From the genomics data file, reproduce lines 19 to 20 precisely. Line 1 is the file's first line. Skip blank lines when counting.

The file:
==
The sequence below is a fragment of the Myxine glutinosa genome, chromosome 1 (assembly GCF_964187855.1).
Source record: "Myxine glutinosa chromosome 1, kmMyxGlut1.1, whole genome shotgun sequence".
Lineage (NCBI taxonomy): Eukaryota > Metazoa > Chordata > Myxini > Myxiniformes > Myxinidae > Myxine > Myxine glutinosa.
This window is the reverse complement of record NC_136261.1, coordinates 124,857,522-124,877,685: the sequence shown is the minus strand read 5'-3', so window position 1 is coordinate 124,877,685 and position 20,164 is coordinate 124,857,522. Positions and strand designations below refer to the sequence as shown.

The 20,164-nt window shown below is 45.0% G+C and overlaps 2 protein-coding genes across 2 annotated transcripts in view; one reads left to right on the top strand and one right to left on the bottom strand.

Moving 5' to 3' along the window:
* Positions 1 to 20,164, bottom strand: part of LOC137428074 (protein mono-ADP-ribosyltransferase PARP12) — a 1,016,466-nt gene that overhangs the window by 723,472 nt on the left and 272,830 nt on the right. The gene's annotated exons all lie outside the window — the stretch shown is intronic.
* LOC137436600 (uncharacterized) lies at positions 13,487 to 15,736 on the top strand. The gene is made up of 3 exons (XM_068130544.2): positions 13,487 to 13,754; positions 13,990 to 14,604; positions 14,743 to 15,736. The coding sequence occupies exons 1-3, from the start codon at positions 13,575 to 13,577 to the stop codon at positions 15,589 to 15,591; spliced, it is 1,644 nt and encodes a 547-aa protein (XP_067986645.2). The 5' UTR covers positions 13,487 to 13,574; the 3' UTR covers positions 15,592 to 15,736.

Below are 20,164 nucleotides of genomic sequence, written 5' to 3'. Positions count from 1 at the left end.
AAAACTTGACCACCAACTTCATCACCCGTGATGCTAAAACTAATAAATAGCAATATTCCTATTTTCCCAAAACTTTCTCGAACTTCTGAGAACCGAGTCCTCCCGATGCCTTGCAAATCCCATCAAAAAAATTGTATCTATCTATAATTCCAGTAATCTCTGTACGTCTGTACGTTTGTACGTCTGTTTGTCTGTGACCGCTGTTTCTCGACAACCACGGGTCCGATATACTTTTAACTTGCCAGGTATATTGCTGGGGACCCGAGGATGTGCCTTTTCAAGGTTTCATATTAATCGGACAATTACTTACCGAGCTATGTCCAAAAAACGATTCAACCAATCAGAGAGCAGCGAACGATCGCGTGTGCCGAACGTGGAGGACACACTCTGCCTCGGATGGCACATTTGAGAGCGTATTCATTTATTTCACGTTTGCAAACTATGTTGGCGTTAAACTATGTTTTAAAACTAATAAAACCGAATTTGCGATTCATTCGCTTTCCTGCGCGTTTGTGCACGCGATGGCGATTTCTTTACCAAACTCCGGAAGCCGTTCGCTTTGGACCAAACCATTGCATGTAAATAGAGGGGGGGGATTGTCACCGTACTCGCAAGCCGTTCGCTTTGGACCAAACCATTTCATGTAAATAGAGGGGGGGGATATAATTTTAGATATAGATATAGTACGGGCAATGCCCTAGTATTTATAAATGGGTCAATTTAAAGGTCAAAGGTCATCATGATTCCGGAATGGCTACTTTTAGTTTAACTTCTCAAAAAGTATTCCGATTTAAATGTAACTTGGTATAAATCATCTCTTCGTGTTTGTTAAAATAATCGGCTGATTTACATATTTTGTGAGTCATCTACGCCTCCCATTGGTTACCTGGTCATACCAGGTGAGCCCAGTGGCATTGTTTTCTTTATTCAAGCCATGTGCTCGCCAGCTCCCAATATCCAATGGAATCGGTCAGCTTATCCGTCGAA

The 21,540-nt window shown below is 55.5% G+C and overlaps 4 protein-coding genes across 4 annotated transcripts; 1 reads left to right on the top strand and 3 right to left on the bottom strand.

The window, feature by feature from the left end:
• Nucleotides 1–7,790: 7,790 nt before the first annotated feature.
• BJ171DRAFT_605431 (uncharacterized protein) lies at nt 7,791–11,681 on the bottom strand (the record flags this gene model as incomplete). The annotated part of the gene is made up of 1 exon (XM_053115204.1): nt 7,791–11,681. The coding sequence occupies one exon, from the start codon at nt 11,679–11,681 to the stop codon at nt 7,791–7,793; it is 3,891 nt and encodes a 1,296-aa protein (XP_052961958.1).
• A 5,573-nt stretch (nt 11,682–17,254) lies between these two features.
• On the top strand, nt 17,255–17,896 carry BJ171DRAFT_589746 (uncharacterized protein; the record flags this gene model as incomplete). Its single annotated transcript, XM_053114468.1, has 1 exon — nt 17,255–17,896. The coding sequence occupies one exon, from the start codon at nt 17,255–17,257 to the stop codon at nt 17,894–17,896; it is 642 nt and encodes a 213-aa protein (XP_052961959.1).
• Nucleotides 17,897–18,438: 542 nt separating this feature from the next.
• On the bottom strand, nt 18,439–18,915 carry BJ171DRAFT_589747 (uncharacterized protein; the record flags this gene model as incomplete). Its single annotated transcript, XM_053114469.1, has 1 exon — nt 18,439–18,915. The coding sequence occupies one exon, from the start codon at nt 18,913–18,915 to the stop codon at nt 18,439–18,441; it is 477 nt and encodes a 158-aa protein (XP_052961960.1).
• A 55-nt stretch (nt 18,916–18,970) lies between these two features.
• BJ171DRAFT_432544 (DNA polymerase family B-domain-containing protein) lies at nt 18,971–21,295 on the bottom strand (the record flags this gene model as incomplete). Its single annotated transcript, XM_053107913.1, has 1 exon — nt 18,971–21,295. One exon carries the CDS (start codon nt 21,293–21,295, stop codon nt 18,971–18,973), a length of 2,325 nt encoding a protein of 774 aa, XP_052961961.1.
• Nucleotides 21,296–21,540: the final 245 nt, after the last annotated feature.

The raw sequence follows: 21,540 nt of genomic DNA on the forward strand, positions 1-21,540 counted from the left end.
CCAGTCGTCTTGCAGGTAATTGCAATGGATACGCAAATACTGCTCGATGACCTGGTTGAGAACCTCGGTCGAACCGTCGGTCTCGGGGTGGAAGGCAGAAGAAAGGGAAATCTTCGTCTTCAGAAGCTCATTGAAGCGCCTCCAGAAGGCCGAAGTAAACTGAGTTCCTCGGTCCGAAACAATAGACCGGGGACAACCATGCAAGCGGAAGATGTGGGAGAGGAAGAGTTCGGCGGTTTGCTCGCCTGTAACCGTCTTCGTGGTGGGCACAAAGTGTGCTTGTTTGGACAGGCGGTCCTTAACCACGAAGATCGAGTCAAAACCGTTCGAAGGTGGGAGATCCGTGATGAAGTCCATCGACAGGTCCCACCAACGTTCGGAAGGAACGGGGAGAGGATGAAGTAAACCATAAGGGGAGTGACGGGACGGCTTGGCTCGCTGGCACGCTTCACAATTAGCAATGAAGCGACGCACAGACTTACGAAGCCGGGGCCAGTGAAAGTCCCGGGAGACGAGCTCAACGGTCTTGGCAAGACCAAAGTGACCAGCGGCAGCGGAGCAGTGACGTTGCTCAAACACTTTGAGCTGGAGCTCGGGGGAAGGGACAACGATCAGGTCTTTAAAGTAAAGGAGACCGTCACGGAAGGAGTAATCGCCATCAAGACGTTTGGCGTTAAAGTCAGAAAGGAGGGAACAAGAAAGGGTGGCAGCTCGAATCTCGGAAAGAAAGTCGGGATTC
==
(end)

• A 55-nt stretch (nt 18,916–18,970) lies between these two features.
• BJ171DRAFT_432544 (DNA polymerase family B-domain-containing protein) lies at nt 18,971–21,295 on the bottom strand (the record flags this gene model as incomplete). Its single annotated transcript, XM_053107913.1, has 1 exon — nt 18,971–21,295. One exon carries the CDS (start codon nt 21,293–21,295, stop codon nt 18,971–18,973), a length of 2,325 nt encoding a protein of 774 aa, XP_052961961.1.